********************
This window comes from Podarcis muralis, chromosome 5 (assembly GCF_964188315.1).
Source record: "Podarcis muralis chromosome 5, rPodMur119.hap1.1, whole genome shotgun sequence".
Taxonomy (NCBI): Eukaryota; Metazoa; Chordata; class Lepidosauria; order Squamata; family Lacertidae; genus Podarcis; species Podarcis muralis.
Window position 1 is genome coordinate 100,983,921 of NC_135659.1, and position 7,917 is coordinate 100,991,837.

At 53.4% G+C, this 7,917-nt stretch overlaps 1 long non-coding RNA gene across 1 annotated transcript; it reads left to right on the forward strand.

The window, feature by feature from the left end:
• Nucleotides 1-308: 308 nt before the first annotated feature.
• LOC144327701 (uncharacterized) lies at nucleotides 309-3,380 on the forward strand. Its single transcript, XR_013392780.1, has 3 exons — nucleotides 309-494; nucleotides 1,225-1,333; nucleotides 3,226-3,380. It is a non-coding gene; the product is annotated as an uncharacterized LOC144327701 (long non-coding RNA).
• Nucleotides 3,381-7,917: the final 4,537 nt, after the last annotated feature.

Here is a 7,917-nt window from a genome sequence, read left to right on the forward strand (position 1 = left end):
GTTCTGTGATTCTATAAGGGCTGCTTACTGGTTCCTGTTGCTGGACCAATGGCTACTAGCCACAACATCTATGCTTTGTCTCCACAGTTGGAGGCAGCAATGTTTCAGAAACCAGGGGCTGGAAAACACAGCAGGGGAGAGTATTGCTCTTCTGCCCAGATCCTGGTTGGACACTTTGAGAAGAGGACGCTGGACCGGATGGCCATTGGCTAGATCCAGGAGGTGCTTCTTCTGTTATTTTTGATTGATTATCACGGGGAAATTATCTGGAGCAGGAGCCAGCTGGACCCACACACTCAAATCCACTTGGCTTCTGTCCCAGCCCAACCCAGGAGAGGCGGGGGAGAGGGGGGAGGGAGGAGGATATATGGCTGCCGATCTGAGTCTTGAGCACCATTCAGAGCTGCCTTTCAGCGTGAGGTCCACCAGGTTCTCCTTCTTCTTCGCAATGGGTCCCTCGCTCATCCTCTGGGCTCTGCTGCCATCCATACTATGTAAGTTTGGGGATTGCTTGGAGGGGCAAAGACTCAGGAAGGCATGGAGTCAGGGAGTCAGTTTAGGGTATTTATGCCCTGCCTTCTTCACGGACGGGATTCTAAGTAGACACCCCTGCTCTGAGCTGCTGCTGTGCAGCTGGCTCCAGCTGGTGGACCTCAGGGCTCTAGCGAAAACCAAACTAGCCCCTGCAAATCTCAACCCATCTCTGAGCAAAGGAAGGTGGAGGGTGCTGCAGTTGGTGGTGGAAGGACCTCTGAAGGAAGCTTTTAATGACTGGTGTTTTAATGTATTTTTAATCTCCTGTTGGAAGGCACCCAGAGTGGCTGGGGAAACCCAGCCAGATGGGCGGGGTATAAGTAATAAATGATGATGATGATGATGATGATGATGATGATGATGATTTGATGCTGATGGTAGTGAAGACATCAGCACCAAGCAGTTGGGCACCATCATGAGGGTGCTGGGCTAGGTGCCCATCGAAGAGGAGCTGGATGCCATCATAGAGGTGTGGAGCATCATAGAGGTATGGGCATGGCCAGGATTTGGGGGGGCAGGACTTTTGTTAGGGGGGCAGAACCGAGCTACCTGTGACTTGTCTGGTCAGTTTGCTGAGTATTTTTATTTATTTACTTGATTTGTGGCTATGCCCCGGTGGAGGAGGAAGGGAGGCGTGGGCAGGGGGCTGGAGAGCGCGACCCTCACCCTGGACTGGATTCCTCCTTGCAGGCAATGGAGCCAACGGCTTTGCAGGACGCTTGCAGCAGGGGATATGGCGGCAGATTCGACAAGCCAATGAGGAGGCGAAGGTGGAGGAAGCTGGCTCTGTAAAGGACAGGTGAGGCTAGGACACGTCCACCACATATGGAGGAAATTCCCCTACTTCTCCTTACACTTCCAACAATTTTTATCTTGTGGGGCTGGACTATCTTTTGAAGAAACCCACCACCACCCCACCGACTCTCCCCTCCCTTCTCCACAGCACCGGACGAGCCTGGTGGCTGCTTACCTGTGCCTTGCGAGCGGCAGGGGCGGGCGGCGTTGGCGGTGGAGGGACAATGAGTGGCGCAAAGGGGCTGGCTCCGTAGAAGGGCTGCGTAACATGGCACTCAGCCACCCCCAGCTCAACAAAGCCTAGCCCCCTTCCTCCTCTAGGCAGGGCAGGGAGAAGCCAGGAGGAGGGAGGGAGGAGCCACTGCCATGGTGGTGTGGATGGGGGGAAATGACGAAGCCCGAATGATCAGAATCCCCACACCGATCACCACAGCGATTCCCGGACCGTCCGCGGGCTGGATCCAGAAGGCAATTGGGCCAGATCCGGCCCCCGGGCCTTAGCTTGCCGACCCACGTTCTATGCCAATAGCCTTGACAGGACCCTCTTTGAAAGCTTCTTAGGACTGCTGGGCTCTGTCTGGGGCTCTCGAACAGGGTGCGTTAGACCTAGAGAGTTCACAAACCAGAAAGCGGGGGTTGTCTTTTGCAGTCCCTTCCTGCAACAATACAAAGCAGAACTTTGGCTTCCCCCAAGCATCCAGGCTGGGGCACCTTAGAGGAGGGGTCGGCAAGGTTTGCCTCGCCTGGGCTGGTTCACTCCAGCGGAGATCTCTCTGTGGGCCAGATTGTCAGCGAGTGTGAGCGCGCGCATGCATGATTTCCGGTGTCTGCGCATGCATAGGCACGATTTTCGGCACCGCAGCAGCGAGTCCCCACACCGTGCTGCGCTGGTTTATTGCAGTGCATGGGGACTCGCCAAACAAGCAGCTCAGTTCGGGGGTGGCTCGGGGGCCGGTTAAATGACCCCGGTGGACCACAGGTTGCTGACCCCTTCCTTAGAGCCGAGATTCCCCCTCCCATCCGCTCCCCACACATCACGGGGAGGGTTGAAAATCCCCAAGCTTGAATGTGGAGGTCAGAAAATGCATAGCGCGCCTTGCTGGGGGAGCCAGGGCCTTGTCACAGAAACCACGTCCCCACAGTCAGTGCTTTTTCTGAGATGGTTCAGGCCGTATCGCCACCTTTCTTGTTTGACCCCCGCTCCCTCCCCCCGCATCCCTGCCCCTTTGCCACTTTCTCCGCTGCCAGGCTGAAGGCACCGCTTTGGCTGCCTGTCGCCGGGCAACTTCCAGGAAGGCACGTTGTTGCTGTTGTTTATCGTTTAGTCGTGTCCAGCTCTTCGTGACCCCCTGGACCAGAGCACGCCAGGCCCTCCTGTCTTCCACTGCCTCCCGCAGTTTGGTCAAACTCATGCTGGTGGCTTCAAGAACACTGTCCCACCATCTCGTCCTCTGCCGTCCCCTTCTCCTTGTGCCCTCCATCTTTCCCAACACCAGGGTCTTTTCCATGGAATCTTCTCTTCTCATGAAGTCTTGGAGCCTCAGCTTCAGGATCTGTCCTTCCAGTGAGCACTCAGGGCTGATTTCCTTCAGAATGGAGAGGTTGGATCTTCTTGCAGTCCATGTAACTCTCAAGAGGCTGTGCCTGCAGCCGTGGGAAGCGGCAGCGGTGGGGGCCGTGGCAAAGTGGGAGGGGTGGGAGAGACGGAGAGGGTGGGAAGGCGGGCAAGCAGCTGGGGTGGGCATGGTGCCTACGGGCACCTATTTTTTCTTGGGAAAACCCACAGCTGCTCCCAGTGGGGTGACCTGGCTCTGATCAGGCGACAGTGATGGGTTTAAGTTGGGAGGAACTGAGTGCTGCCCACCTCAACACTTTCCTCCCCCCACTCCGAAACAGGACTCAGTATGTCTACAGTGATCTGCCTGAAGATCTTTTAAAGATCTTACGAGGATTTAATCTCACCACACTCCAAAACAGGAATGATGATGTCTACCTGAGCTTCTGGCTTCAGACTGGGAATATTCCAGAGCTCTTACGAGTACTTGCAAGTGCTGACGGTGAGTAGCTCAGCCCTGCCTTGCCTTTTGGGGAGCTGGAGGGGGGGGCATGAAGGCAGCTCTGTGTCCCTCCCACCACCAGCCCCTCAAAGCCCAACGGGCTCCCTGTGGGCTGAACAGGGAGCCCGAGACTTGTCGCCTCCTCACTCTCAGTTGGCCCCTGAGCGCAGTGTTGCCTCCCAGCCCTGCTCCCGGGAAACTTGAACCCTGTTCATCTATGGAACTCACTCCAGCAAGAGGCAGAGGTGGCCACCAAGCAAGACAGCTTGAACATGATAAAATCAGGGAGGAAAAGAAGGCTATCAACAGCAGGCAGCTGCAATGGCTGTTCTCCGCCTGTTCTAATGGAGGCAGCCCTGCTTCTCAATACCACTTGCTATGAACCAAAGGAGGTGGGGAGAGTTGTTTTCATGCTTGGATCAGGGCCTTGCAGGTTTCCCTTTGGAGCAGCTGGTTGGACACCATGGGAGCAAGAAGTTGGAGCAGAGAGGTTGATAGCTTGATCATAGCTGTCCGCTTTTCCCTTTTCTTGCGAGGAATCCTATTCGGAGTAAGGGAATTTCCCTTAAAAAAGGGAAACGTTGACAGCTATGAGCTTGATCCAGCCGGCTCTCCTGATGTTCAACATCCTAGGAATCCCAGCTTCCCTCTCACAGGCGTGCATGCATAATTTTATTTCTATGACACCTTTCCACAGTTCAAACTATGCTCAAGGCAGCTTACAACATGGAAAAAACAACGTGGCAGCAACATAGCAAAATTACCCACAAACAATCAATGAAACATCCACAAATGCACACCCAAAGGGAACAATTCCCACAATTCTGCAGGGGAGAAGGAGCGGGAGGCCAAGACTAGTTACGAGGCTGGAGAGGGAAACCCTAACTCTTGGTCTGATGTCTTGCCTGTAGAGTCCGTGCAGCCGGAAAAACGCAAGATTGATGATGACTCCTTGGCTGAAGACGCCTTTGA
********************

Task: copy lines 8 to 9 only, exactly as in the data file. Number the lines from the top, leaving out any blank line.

• LOC144327701 (uncharacterized) lies at nucleotides 309-3,380 on the forward strand. Its single transcript, XR_013392780.1, has 3 exons — nucleotides 309-494; nucleotides 1,225-1,333; nucleotides 3,226-3,380. It is a non-coding gene; the product is annotated as an uncharacterized LOC144327701 (long non-coding RNA).
• Nucleotides 3,381-7,917: the final 4,537 nt, after the last annotated feature.